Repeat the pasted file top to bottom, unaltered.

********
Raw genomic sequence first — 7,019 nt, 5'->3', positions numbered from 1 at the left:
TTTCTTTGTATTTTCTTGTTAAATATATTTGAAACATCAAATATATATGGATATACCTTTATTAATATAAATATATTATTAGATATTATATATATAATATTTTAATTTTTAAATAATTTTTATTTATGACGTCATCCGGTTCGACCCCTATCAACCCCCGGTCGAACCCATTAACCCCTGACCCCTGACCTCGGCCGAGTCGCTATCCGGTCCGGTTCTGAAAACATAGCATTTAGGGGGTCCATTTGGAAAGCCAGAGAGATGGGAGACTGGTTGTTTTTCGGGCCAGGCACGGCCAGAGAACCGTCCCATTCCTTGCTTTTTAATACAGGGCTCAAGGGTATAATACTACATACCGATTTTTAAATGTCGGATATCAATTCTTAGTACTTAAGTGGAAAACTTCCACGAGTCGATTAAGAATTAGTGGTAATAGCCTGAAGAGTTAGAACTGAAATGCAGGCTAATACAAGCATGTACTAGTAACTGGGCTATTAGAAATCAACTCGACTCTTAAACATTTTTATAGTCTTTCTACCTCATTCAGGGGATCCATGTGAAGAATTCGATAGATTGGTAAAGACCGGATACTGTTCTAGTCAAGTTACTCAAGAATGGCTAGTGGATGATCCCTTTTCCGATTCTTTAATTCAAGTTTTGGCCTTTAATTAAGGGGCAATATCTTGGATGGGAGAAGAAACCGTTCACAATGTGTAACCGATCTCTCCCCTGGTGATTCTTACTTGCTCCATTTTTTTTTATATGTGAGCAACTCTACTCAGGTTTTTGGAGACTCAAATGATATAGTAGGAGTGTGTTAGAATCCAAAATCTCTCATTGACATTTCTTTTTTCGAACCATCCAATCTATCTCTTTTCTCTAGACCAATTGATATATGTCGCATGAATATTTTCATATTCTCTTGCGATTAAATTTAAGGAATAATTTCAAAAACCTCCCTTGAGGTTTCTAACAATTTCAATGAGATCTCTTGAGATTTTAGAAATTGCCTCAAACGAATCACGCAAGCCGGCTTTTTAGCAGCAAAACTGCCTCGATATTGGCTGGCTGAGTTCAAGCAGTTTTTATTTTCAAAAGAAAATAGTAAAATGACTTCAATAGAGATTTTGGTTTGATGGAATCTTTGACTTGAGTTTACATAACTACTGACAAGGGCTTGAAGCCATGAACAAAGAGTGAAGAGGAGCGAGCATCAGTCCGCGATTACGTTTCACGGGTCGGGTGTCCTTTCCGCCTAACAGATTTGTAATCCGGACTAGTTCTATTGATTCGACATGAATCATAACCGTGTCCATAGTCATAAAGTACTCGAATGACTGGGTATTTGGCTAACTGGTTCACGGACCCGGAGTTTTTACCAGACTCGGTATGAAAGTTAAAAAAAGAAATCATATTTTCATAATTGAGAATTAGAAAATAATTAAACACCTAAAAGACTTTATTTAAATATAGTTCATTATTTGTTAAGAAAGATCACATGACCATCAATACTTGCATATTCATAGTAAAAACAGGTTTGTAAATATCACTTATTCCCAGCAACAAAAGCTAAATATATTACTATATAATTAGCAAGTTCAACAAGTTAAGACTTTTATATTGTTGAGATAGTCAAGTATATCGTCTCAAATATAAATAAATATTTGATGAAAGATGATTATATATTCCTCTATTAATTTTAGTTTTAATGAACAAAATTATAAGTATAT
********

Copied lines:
Raw genomic sequence first — 7,019 nt, 5'->3', positions numbered from 1 at the left:
TTTCTTTGTATTTTCTTGTTAAATATATTTGAAACATCAAATATATATGGATATACCTTTATTAATATAAATATATTATTAGATATTATATATATAATATTTTAATTTTTAAATAATTTTTATTTATGACGTCATCCGGTTCGACCCCTATCAACCCCCGGTCGAACCCATTAACCCCTGACCCCTGACCTCGGCCGAGTCGCTATCCGGTCCGGTTCTGAAAACATAGCATTTAGGGGGTCCATTTGGAAAGCCAGAGAGATGGGAGACTGGTTGTTTTTCGGGCCAGGCACGGCCAGAGAACCGTCCCATTCCTTGCTTTTTAATACAGGGCTCAAGGGTATAATACTACATACCGATTTTTAAATGTCGGATATCAATTCTTAGTACTTAAGTGGAAAACTTCCACGAGTCGATTAAGAATTAGTGGTAATAGCCTGAAGAGTTAGAACTGAAATGCAGGCTAATACAAGCATGTACTAGTAACTGGGCTATTAGAAATCAACTCGACTCTTAAACATTTTTATAGTCTTTCTACCTCATTCAGGGGATCCATGTGAAGAATTCGATAGATTGGTAAAGACCGGATACTGTTCTAGTCAAGTTACTCAAGAATGGCTAGTGGATGATCCCTTTTCCGATTCTTTAATTCAAGTTTTGGCCTTTAATTAAGGGGCAATATCTTGGATGGGAGAAGAAACCGTTCACAATGTGTAACCGATCTCTCCCCTGGTGATTCTTACTTGCTCCATTTTTTTTTATATGTGAGCAACTCTACTCAGGTTTTTGGAGACTCAAATGATATAGTAGGAGTGTGTTAGAATCCAAAATCTCTCATTGACATTTCTTTTTTCGAACCATCCAATCTATCTCTTTTCTCTAGACCAATTGATATATGTCGCATGAATATTTTCATATTCTCTTGCGATTAAATTTAAGGAATAATTTCAAAAACCTCCCTTGAGGTTTCTAACAATTTCAATGAGATCTCTTGAGATTTTAGAAATTGCCTCAAACGAATCACGCAAGCCGGCTTTTTAGCAGCAAAACTGCCTCGATATTGGCTGGCTGAGTTCAAGCAGTTTTTATTTTCAAAAGAAAATAGTAAAATGACTTCAATAGAGATTTTGGTTTGATGGAATCTTTGACTTGAGTTTACATAACTACTGACAAGGGCTTGAAGCCATGAACAAAGAGTGAAGAGGAGCGAGCATCAGTCCGCGATTACGTTTCACGGGTCGGGTGTCCTTTCCGCCTAACAGATTTGTAATCCGGACTAGTTCTATTGATTCGACATGAATCATAACCGTGTCCATAGTCATAAAGTACTCGAATGACTGGGTATTTGGCTAACTGGTTCACGGACCCGGAGTTTTTACCAGACTCGGTATGAAAGTTAAAAAAAGAAATCATATTTTCATAATTGAGAATTAGAAAATAATTAAACACCTAAAAGACTTTATTTAAATATAGTTCATTATTTGTTAAGAAAGATCACATGACCATCAATACTTGCATATTCATAGTAAAAACAGGTTTGTAAATATCACTTATTCCCAGCAACAAAAGCTAAATATATTACTATATAATTAGCAAGTTCAACAAGTTAAGACTTTTATATTGTTGAGATAGTCAAGTATATCGTCTCAAATATAAATAAATATTTGATGAAAGATGATTATATATTCCTCTATTAATTTTAGTTTTAATGAACAAAATTATAAGTATAT